Notice Salcito admits a desire to use Game-based Theory to “reenforce positive behavior.” Their definition of it, not ours. Likewise, he recommends Service Based Learning as a way to get students “fully away from content” in order to apply this theory of learning. This experimental theory of transformative political change created at the intrapsychological level in the minds and hearts of unsuspecting students.

There’s a much shorter Learning Without Frontiers video, also from 2012, that says that “if we get it wrong, we will jeopardize an entire generation” of students.

I am asserting that if this vision of learning goes as intended and planned, we will lose more than a generation of students. Education for transformation at an intrapsychological level is a superb way to generate economic famine for virtually everyone.

Real economic wealth lies in the human mind. And too many are currently determined to extinguish that believing falsely that this mind arson creates willing subjects and more for others.

You can see why I have so little patience for Opt Out as the final parental remedy and solution for what is being changed in the K-12 classroom.

With all these trackable declarations, it may turn out to be a “Look Squirrel!” misdirection while the intrapsychological structural changes are rolling along.


Advances in Neuroscience Redefine Notions of Performance and Cognition, Allowing Social Justice in Learning

If the last two posts have made anyone feel like they are on a roller coaster with a sickening feeling in the pit of their stomach, I am genuinely petrified about all the references to using K-12 education to try to physiologically redesign the brain. The OECD really did state in a report issued just this week on Metacognition that ‘we’ need to “control cognition”. We cannot ask anyone if their meddling knows no bounds if we are not aware of what is being targeted or why. I was detailed on this in my book. What has shifted since I wrote it is how often images of the physical brain are showing up in Learning Presentations to administrators. gives a High School PLC Institute example on the new 3 Rs–Rigor/Relevance Framework.

Someone who runs a hugely followed Internet site on the Common Core said to me in person at a hearing and then via email that the psychological emphasis of my work scared her so she would make no effort to let her readers know what was in the offing. A lapel pin with an Apple Core with a Red Line through it shows valid concern, but it will do nothing to protect the children from this actual psychological focus. states that the OECD (remember DeSeCo from the book and the transformations outlined in the conclusion?) has a new project to “further develop and refine a framework and prototype formative assessment tool for 21st century skills.” Do you live in a district where the children will be used as guinea pigs to develop those “Behavioral and social skills (character)” and “Skills in thinking and creativity” that are conducive to the OECD’s idea of innovation?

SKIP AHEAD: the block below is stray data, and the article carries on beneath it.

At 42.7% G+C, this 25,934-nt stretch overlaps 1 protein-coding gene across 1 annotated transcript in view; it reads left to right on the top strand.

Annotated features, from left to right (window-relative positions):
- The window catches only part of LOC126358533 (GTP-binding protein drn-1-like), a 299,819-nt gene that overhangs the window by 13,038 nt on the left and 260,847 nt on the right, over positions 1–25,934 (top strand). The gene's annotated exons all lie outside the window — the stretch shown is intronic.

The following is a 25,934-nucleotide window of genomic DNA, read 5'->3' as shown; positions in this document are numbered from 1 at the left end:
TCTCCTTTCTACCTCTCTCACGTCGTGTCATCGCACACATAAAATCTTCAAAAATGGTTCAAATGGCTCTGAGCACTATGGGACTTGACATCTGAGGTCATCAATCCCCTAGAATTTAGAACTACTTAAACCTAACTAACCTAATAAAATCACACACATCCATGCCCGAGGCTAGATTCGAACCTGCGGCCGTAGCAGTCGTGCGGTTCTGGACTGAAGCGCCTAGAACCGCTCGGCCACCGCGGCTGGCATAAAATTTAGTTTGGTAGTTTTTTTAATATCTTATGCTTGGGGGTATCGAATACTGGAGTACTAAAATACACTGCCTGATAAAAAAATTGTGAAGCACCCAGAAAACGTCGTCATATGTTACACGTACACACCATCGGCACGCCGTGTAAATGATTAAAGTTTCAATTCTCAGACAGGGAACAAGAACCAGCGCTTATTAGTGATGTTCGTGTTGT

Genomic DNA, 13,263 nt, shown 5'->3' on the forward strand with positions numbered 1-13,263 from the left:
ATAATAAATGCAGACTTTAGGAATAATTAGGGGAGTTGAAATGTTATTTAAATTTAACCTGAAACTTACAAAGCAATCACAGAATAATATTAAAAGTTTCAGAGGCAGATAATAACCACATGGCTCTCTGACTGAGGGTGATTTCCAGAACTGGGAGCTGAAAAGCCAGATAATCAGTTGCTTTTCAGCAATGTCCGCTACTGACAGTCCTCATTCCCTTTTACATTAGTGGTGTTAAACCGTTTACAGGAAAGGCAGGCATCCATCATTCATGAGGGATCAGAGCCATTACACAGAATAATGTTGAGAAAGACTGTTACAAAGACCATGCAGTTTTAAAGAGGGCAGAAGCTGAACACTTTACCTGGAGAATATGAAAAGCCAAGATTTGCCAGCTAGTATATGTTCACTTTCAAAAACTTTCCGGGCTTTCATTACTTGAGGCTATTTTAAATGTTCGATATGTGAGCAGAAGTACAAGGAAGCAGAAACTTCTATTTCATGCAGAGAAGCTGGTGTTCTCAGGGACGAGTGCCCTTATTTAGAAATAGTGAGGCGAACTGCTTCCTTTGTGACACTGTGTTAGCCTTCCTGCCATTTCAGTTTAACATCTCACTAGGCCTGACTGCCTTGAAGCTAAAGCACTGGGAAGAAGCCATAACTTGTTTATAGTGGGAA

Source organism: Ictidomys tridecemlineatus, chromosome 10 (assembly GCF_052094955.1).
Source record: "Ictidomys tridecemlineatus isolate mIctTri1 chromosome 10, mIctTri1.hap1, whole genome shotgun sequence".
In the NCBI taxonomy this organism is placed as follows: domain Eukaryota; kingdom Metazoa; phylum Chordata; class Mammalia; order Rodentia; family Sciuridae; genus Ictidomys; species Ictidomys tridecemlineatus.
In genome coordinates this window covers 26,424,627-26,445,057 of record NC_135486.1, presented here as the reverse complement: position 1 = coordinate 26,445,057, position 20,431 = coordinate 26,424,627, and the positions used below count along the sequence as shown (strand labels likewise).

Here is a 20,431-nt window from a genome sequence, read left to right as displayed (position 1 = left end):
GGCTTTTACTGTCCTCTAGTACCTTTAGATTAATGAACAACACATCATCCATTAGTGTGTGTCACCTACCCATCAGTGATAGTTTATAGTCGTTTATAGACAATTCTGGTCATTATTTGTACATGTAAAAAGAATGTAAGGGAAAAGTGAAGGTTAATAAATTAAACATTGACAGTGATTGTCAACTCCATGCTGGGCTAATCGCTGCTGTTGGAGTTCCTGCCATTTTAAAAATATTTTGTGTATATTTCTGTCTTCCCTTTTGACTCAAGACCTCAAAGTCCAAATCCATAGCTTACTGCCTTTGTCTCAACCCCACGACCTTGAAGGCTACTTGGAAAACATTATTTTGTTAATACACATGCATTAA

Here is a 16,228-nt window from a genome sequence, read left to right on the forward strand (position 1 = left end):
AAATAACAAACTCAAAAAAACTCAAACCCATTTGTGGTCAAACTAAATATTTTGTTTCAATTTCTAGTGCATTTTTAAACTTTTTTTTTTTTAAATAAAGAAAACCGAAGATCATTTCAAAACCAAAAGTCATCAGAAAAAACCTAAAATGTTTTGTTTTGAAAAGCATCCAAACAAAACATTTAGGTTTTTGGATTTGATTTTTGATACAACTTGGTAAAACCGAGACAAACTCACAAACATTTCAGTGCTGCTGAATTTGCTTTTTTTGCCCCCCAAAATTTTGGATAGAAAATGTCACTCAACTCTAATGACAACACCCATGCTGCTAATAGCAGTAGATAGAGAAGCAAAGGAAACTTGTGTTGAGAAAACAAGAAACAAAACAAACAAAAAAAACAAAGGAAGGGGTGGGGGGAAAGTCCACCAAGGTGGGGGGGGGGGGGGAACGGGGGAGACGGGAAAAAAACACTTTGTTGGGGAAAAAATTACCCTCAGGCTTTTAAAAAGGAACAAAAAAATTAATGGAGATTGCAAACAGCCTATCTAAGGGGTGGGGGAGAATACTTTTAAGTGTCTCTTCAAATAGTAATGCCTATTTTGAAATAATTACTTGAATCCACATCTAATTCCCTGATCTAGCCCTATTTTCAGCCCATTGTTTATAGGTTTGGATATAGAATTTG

That would be entirely new institutions, a transformed ‘grassroots’ society centered on subjective wellbeing, and a sharing economy centered on cities and laid out here. That’s the actual vision attached now to being “internationally competitive” when we follow the facts. Today I want to take us (maybe want is not the right word). Let me rephrase. Today we are going to look at what the KnowledgeWorks Foundation calls “Recombinant Education” and its partner, the Institute for the Future, that brags about having developed the manipulative Delphi Technique, calls Future Work Skills 2020. The latter report by the way was created with the University of Phoenix in case anyone wants to believe these shocking statements will not influence degrees and online programs.

Why did I put Neuroscience in the title beyond the fact that I am using a literal quote? Because we are dealing with a futurist mentality that insists on changing K-12 and higher ed around the assumption that “Massive increases in sensors and processing make the world a programmable system” all the way down to a micro-level. The micro-level is a euphemism for ‘people’–you and me folks, and especially our still malleable children. We are in big trouble if the children believe what these reports state–that we can “use data to design for desired outcomes.” Someone else’s desires, not ours, especially given the number of references to “collective intelligence.”

Somebody really needs to go read Harvard history prof Richard Pipes’ book called Property and Freedom and remember that all these education schemes ignore the Western tradition, particularly in the US:

“we ‘own ourselves,’ that is, are our own ‘property’…that is tantamount to saying that we are free to dispose of ourselves, which is the meaning of freedom.”

Pipes, an expert on Russia, communism, and the Soviet Union, recognizes a utopian scheme that accepts no boundaries on the control of the State when he sees it. He was reminded of the philosophy of the English social historian RH Tawney who wrote the following in 1920:

“The individual has no absolute rights…all rights…are conditional and derivative…they are derived from the end or purpose of the society in which they exist…this means in practice that if a society is to be healthy, men must regard themselves not as the owners of rights, but as trustees for the discharge of functions and the instruments of a social purpose.”